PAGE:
A pervasive myth exists that immigrant’s names were changed upon entering the county at Ellis Island or other American ports of entry because they were hard to pronounce, too long or ethnic. It is readily accepted, in many families’ lore, that names were “Americanized” by Ellis Island port officials. The problem is that there is no evidence in boat or immigration records to prove this happened.
It is uncertain how this idea got started, but could be related to how the immigrants were treated upon arrival and how the immigrants themselves recalled these events. In loud, crowded and chaotic rooms, boat passengers were processed by overwhelmed uniformed men. Immigrants were pushed from room to room as they were repeatedly questioned and subjected to physical exams.
The process could be very intimidating and overwhelming for the passengers with their entry into the country hanging in the balance. Any passengers deemed unfit to enter the country were shipped back home, often separating one family member from the rest.
Immigrants likely viewed, with fear and suspicion, the men in uniform shouting out orders in a language they were yet to grasp. Needless to say, the process was stress inducing for passengers and could have left the impression that something was done by authorities that really did not happen.
Each passenger’s name was recorded for the ship’s manifest at their port of origin when their ticket was purchased in Europe. A ticketing agent for the steam ship line would be familiar with the spoken language of the passenger and be able to transcribe their name properly. If any mistake was made with a name, it probably happened here.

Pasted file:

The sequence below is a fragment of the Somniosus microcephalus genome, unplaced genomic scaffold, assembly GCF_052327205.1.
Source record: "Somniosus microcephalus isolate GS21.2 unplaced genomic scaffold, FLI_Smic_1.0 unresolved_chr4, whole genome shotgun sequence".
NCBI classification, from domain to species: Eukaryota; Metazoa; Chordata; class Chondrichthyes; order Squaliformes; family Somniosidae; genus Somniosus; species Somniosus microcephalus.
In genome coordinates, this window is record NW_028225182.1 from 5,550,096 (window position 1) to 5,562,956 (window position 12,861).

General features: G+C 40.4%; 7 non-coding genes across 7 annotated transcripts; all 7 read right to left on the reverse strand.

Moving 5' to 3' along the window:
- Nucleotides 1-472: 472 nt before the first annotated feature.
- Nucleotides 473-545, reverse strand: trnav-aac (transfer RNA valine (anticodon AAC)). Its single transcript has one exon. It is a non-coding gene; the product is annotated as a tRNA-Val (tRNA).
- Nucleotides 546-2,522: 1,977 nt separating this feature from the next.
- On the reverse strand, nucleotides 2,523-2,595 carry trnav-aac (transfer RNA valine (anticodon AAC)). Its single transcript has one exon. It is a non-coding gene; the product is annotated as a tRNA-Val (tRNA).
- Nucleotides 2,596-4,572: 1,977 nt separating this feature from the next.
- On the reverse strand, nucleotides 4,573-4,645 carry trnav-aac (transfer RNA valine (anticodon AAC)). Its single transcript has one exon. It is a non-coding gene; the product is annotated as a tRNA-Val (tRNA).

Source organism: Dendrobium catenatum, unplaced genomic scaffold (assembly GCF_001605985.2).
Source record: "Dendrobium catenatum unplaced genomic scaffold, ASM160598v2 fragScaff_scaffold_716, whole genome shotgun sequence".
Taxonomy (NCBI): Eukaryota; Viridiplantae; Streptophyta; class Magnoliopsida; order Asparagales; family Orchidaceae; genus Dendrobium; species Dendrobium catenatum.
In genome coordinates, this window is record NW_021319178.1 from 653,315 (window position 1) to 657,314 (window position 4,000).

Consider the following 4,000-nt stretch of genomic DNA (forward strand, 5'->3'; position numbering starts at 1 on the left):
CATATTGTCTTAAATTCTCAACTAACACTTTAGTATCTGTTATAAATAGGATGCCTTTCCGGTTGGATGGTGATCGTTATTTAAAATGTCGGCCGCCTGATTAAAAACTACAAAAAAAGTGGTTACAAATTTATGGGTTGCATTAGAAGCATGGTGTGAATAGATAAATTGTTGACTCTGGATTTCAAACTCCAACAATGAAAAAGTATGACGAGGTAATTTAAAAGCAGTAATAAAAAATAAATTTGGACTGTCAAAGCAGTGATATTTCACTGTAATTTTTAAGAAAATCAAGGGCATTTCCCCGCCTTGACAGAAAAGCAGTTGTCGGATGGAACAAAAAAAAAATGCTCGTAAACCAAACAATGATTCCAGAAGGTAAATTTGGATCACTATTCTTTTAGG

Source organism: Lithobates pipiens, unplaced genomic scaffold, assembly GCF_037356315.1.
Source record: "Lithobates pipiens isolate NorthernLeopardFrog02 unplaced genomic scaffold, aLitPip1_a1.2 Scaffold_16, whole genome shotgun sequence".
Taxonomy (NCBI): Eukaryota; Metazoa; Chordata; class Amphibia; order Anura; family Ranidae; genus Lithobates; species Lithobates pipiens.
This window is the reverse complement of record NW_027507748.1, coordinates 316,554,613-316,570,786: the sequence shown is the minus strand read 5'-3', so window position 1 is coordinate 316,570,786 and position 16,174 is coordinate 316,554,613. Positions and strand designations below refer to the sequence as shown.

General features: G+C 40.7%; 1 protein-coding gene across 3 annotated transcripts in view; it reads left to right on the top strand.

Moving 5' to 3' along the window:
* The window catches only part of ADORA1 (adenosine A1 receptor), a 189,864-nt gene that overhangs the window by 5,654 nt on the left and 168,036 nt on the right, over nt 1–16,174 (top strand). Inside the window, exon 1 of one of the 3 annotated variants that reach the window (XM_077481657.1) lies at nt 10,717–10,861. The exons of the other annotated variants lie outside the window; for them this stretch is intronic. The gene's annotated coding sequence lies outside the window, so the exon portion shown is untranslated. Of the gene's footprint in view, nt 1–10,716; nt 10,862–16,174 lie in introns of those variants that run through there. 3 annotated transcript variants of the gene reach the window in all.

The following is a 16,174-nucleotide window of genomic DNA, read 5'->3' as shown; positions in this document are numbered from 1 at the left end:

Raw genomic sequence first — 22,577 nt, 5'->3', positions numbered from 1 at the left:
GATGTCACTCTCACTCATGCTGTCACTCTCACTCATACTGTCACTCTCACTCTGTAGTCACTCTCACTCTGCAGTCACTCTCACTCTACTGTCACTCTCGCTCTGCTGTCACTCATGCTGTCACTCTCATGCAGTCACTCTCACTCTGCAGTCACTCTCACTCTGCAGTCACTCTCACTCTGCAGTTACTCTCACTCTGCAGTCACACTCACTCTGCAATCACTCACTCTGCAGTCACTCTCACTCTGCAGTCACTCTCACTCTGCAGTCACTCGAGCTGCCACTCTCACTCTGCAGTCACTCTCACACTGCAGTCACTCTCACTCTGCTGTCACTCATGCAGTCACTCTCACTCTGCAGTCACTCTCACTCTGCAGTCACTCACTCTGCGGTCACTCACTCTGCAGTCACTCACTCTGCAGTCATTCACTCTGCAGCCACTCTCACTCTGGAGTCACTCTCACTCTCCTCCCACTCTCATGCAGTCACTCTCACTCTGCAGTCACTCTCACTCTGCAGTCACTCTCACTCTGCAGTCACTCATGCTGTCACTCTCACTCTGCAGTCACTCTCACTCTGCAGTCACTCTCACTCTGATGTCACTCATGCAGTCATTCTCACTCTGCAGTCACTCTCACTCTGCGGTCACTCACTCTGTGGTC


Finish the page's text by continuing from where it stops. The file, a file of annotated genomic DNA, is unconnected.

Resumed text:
It is the responsibility of the captain of the ship to maintain an accurate listing of all passengers on his ship. If a passenger purchased a ticket, but did not board the ship, then their name was crossed through in the manifest.
After a ship docked at its destination, port officials received manifests with passenger names already filled out. Their job was to match each passenger to the manifest and identify any inconsistencies with the information provided. The port clerk had no authority to change anyone’s names on the manifest and merely made a notation (tick mark, x or check mark) on the manifest to show that a passenger’s answers were checked and they were cleared to proceed. The ship manifest above shows marks made in several columns as information provided by the passenger was verified.
This does not mean that mistakes were not made in writing the passenger name down on a ship’s manifest. My great grandfather immigrated to the Port of New York in 1883 and his name was misspelled. I can imagine my great grandfather saying his name out loud and the steamship ticketing agent doing his/her best to write the name correctly.
If name changes were occurring, then there would be a
significant amount of evidence in the records of immigration inspectors. There would also be first-hand accounts of both
inspectors and immigrants of such activity.
There is no evidence that these name changes were being made. If an immigrant legally changed their name,
they initiated the change at a later date for their own reasons. Reports of name changes at an immigrant’s
port of entry are simply not true, so don’t believe such stories about Ellis Island or perpetuate
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